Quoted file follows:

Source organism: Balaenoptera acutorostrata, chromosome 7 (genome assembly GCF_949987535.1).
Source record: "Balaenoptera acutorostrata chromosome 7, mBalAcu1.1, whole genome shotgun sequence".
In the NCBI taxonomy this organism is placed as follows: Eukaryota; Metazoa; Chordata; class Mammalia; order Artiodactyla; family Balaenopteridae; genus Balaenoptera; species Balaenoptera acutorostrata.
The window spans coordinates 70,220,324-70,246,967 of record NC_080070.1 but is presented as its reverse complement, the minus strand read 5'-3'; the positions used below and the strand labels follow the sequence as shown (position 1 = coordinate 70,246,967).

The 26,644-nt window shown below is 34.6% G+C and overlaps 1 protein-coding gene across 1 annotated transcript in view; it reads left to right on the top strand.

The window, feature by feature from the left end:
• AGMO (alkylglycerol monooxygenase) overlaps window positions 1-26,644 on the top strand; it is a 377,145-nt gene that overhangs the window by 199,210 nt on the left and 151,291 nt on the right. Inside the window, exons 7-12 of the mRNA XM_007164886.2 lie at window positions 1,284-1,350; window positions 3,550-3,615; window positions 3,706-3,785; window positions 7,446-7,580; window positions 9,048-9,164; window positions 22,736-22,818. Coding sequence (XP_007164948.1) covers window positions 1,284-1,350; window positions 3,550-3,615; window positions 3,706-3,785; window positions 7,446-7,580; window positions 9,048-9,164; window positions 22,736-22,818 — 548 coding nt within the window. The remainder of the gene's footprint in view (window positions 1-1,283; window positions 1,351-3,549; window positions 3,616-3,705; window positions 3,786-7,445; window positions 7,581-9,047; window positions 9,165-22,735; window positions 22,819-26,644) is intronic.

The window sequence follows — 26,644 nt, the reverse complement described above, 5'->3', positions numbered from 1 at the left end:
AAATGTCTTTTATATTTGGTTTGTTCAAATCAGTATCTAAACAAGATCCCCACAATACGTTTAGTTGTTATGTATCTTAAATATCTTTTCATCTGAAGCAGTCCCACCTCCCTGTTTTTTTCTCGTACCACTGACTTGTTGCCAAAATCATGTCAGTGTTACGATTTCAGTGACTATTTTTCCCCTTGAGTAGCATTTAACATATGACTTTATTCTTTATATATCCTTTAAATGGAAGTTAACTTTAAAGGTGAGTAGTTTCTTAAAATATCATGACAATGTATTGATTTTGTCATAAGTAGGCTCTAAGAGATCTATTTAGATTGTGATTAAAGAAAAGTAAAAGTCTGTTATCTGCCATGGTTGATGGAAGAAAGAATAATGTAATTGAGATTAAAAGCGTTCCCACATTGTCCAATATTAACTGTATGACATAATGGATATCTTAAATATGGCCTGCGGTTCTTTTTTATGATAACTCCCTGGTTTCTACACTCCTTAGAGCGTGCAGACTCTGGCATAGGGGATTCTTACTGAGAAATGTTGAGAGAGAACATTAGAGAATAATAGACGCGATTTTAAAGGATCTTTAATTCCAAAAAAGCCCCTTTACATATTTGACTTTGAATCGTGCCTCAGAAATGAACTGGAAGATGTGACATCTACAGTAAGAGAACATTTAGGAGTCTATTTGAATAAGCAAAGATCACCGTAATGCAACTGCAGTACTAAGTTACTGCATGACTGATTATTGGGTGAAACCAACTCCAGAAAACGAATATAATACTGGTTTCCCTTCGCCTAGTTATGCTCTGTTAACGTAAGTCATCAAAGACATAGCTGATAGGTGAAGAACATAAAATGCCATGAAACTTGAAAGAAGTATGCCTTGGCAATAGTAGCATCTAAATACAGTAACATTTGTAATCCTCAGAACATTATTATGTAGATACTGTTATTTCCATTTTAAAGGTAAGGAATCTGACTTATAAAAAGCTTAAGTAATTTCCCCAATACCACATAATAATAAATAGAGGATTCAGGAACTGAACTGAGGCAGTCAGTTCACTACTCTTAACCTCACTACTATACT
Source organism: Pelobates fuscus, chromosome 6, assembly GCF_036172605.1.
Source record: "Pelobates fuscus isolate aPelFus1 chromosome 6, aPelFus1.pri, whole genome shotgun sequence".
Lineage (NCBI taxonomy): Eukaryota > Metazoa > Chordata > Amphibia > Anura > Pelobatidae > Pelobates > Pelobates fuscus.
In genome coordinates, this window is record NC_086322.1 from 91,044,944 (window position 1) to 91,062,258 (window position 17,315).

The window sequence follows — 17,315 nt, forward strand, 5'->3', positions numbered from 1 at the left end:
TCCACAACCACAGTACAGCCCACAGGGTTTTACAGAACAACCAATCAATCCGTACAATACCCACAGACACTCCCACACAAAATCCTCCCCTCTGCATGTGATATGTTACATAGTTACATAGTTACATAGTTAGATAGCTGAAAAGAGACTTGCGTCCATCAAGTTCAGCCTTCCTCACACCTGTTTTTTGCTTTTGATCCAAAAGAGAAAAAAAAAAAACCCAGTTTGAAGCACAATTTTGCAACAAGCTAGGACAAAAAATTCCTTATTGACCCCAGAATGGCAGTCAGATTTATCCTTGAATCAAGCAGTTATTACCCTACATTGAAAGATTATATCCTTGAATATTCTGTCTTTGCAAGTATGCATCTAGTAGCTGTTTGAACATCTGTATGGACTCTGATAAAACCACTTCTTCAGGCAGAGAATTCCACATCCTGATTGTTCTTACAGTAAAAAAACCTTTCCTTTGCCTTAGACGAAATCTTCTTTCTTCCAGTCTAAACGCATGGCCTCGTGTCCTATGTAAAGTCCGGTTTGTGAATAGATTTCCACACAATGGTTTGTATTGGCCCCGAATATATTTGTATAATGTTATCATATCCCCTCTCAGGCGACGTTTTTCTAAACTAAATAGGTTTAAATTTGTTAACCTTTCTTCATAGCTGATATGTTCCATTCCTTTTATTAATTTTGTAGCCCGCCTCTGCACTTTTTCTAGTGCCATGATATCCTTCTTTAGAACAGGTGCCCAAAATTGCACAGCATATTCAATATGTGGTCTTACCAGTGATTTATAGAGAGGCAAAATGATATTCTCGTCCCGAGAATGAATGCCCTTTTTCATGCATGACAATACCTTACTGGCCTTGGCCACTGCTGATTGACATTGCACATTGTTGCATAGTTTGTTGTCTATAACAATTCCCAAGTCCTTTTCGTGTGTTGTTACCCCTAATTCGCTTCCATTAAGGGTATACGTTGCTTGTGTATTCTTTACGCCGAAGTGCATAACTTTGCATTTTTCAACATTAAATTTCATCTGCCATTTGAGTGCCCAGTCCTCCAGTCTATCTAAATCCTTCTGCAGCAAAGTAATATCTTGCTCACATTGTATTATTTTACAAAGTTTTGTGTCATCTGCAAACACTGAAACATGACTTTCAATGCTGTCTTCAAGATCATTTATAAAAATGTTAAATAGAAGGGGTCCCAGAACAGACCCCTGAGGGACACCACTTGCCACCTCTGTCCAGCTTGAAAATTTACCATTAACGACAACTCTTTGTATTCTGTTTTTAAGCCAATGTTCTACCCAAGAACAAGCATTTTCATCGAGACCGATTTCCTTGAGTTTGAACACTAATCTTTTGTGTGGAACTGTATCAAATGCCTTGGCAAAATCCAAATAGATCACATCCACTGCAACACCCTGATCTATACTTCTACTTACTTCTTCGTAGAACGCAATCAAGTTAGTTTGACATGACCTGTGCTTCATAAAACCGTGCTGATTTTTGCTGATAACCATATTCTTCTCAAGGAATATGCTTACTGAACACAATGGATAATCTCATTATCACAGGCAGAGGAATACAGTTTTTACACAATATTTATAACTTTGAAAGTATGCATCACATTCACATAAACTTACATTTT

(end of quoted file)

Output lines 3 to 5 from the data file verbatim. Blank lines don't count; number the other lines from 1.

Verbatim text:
In the NCBI taxonomy this organism is placed as follows: Eukaryota; Metazoa; Chordata; class Mammalia; order Artiodactyla; family Balaenopteridae; genus Balaenoptera; species Balaenoptera acutorostrata.
The window spans coordinates 70,220,324-70,246,967 of record NC_080070.1 but is presented as its reverse complement, the minus strand read 5'-3'; the positions used below and the strand labels follow the sequence as shown (position 1 = coordinate 70,246,967).

The 26,644-nt window shown below is 34.6% G+C and overlaps 1 protein-coding gene across 1 annotated transcript in view; it reads left to right on the top strand.